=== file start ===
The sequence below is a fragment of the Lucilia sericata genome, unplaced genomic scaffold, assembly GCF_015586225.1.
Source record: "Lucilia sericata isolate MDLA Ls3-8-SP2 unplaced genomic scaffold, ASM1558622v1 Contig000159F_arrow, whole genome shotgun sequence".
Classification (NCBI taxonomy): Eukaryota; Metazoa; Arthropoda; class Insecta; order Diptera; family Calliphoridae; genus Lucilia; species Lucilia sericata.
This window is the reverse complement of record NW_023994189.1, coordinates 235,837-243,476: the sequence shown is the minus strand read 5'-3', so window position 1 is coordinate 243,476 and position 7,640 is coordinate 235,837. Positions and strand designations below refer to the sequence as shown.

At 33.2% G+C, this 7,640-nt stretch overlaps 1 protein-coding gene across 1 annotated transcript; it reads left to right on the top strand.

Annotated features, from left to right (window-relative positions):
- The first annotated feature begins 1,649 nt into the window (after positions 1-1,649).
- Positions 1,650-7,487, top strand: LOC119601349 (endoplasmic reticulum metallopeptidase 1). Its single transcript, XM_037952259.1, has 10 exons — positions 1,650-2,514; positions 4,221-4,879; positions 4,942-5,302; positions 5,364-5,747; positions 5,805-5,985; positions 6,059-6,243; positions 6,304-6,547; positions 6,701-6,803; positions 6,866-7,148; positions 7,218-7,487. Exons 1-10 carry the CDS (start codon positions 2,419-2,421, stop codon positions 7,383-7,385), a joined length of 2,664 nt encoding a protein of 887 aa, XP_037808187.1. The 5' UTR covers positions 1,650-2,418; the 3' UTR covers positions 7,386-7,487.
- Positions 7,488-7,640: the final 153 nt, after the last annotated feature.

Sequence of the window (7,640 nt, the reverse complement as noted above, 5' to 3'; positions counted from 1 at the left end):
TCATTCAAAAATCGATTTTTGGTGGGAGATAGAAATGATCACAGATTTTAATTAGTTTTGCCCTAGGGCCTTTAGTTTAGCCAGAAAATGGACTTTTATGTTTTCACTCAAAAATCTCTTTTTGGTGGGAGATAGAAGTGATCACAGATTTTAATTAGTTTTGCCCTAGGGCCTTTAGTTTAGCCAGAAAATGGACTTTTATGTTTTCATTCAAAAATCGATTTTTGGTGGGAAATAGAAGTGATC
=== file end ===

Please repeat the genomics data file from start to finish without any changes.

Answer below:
The sequence below is a fragment of the Lucilia sericata genome, unplaced genomic scaffold, assembly GCF_015586225.1.
Source record: "Lucilia sericata isolate MDLA Ls3-8-SP2 unplaced genomic scaffold, ASM1558622v1 Contig000159F_arrow, whole genome shotgun sequence".
Classification (NCBI taxonomy): Eukaryota; Metazoa; Arthropoda; class Insecta; order Diptera; family Calliphoridae; genus Lucilia; species Lucilia sericata.
This window is the reverse complement of record NW_023994189.1, coordinates 235,837-243,476: the sequence shown is the minus strand read 5'-3', so window position 1 is coordinate 243,476 and position 7,640 is coordinate 235,837. Positions and strand designations below refer to the sequence as shown.

At 33.2% G+C, this 7,640-nt stretch overlaps 1 protein-coding gene across 1 annotated transcript; it reads left to right on the top strand.

Annotated features, from left to right (window-relative positions):
- The first annotated feature begins 1,649 nt into the window (after positions 1-1,649).
- Positions 1,650-7,487, top strand: LOC119601349 (endoplasmic reticulum metallopeptidase 1). Its single transcript, XM_037952259.1, has 10 exons — positions 1,650-2,514; positions 4,221-4,879; positions 4,942-5,302; positions 5,364-5,747; positions 5,805-5,985; positions 6,059-6,243; positions 6,304-6,547; positions 6,701-6,803; positions 6,866-7,148; positions 7,218-7,487. Exons 1-10 carry the CDS (start codon positions 2,419-2,421, stop codon positions 7,383-7,385), a joined length of 2,664 nt encoding a protein of 887 aa, XP_037808187.1. The 5' UTR covers positions 1,650-2,418; the 3' UTR covers positions 7,386-7,487.
- Positions 7,488-7,640: the final 153 nt, after the last annotated feature.

Sequence of the window (7,640 nt, the reverse complement as noted above, 5' to 3'; positions counted from 1 at the left end):
TCATTCAAAAATCGATTTTTGGTGGGAGATAGAAATGATCACAGATTTTAATTAGTTTTGCCCTAGGGCCTTTAGTTTAGCCAGAAAATGGACTTTTATGTTTTCACTCAAAAATCTCTTTTTGGTGGGAGATAGAAGTGATCACAGATTTTAATTAGTTTTGCCCTAGGGCCTTTAGTTTAGCCAGAAAATGGACTTTTATGTTTTCATTCAAAAATCGATTTTTGGTGGGAAATAGAAGTGATC